Warmer days are here again

Around California's Monterey Bay, Labor Day doesn't signal the beginning of cold weather, as it does in the rest of the country.

I just checked the calendar today. Labor Day comes early this year. What a relief. I'm looking forward to putting away those sweaters and windbreakers. It's time to drop down the top on the old convertible and splash on the sun tan lotion. Warm weather is on its way!

When I tell this to people from back East, they're incredulous, even though they know full well that I live on the west coast of California. And I mean right on the west coast. As I write this, I am looking out onto Monterey Bay.

This area is truly blessed with some of the most magnificent scenery in the world. Pacific Ocean waves turn into mist on rocky shores. Birds, whales, sea lions, porpoises, and kayakers frolic in this marine sanctuary.

I wouldn't want to live anywhere else – except in the summer.

The fog rolled in during Memorial Day weekend. It was right on schedule. My wife and I looked gloomily at each other and sighed. We weren't ready for summer yet; at least not our type of foggy summer. That fog can really put a chill in you.

Just inland, the rest of California is baking in 90-degree heat (we think of it as "warmth").

In contrast, the sea around us is 55 degrees F. The ocean-chilled air rushes into the void left by all that rising hot air in the interior. This creates what the weather forecasters call a marine layer. Well, I call it a marine invasion. Fog by any other name is just as gray.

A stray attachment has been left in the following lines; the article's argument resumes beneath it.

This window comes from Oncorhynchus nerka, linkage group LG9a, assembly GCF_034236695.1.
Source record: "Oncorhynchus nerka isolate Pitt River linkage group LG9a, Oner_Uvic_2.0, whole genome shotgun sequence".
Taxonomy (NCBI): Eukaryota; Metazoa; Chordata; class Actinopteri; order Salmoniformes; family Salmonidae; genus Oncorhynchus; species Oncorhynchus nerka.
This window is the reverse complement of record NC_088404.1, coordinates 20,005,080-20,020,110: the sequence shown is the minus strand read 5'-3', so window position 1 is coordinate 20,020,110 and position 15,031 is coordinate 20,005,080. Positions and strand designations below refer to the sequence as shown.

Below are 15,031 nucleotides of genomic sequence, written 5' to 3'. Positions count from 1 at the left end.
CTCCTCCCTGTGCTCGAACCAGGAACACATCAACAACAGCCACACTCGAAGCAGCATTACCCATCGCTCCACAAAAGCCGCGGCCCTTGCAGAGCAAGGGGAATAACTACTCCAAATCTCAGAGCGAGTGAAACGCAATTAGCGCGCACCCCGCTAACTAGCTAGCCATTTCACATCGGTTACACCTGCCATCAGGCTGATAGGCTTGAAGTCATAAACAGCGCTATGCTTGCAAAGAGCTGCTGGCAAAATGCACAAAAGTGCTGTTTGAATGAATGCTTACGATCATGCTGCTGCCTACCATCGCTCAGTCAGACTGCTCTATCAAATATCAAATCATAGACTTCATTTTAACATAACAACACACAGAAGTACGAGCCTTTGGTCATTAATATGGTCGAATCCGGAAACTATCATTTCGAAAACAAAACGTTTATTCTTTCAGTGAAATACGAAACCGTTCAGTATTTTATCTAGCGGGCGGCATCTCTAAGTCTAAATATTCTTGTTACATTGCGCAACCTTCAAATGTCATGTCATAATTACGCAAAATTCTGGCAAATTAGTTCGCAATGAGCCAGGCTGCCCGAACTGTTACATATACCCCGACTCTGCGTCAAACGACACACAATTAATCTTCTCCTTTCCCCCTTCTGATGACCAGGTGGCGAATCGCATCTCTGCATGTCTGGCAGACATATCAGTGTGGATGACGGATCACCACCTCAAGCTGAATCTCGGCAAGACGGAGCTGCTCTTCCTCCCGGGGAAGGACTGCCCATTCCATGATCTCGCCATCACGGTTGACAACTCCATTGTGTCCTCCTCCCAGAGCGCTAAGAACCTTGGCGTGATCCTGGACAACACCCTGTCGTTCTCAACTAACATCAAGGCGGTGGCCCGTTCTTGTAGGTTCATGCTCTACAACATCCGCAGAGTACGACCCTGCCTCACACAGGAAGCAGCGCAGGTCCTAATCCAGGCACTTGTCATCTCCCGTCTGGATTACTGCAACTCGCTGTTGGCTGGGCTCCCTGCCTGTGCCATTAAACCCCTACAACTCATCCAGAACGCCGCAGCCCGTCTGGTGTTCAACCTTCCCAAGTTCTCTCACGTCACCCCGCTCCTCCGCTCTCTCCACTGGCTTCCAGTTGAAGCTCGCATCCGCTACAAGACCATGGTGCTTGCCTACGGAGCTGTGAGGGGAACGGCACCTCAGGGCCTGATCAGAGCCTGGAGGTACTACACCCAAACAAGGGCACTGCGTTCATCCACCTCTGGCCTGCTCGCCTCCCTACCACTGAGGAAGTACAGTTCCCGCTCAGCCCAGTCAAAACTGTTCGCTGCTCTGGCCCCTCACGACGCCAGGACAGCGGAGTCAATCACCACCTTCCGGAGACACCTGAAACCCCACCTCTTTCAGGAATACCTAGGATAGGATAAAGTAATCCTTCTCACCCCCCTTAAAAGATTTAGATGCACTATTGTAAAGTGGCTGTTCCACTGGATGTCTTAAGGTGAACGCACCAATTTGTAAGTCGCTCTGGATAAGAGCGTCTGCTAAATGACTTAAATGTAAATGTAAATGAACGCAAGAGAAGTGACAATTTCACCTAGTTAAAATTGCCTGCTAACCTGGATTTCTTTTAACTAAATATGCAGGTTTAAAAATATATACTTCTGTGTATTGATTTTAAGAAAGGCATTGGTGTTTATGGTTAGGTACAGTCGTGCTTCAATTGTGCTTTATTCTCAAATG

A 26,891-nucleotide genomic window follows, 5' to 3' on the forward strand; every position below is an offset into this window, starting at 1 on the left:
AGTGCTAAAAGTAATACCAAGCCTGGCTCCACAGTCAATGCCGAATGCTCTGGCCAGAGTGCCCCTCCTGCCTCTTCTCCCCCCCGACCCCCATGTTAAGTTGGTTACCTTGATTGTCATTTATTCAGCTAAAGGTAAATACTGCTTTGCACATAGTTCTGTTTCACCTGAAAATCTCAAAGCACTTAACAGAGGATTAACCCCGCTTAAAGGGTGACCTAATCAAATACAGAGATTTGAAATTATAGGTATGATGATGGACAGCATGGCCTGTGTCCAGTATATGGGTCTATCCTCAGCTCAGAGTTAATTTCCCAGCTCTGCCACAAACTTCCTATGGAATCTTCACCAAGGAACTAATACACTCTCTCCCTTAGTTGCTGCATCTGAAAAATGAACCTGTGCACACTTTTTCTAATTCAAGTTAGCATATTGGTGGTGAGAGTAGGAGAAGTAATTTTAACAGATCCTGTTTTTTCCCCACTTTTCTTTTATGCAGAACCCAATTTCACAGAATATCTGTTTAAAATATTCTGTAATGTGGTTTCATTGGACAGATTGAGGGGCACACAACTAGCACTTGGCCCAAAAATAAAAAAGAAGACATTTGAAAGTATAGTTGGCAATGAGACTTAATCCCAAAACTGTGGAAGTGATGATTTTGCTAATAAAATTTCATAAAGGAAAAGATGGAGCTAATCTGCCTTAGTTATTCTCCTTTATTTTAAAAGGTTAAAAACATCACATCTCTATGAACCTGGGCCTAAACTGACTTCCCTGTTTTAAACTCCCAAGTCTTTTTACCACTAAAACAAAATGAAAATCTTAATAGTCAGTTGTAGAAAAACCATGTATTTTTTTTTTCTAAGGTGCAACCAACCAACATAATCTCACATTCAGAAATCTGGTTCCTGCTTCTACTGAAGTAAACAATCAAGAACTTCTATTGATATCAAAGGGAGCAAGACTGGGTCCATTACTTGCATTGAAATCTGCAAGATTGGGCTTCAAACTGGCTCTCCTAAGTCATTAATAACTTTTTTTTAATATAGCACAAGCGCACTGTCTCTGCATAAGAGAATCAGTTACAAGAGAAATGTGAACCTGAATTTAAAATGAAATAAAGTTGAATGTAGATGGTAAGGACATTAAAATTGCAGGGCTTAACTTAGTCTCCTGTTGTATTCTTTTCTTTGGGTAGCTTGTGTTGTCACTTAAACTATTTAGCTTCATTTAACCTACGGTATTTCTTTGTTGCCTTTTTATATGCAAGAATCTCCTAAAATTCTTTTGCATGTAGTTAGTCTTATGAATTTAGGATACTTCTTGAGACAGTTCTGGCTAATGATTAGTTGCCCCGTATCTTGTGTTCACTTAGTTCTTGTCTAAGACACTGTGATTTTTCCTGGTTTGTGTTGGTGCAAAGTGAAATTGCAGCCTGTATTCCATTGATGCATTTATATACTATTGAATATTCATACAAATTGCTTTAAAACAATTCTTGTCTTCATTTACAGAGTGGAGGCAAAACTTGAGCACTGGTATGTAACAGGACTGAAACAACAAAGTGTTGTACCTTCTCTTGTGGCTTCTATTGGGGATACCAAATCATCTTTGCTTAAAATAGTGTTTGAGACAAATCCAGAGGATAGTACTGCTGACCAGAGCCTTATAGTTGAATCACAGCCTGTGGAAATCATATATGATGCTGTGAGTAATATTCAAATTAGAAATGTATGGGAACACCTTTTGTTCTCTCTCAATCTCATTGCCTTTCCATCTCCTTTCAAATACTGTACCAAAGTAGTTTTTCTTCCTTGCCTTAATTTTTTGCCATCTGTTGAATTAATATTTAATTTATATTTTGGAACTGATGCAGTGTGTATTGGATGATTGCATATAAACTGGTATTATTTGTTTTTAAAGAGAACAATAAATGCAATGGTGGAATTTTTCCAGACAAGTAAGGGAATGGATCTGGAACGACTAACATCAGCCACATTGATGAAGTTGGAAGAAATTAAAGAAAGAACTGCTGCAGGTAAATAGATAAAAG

Sometimes it feels as though there has been a circle drawn on the map around us here. It's sort of like the Arctic Circle. You know, that other place on earth where they only catch glimpses of the sun for months on end.

Fog can get to you after a while.

Ah, but then Labor Day arrives. The fog lifts, our spirits lift, and everything reappears in glorious profusion. Those magnificent Monterey pines stand out clearly etched against sand, sea, and sky.

Otter pups, grown big enough to feed themselves, still bark plaintively at their tired mom. Wrapped in seaweed to prevent drifting out to sea, mama otter takes a well-deserved nap on the calmed Pacific.

Monarch butterflies are arriving at their wintering trees in nearby Pacific Grove. Children in this seaside community are making costumes for their annual butterfly parade down the main street. Gray whales spout their stuff as they move in small pods heading south to their breeding grounds in Baja California, Mexico.

Visiting yachts crowd our small harbor. They hail from Oregon, Washington State, British Columbia, and even Alaska. Many will eventually congregate in Mexico.

There, they will make any necessary repairs to their crafts and restock supplies while awaiting April. Then, a six-week window of favorable wind and weather opens. Intrepid sailors unfurl lifetime goals as they begin a several-weeks crossing to the Marquesas Islands, and then to Polynesia, Samoa, and dreams beyond.

My dreams circumnavigate the globe, too, but they always come back to Monterey. The chill winds of summer close out one season of dreams. Labor Day kicks off another. The revealed sun begins a time of renewal, of optimism, of beautiful vistas, and – most of all – of warmth.

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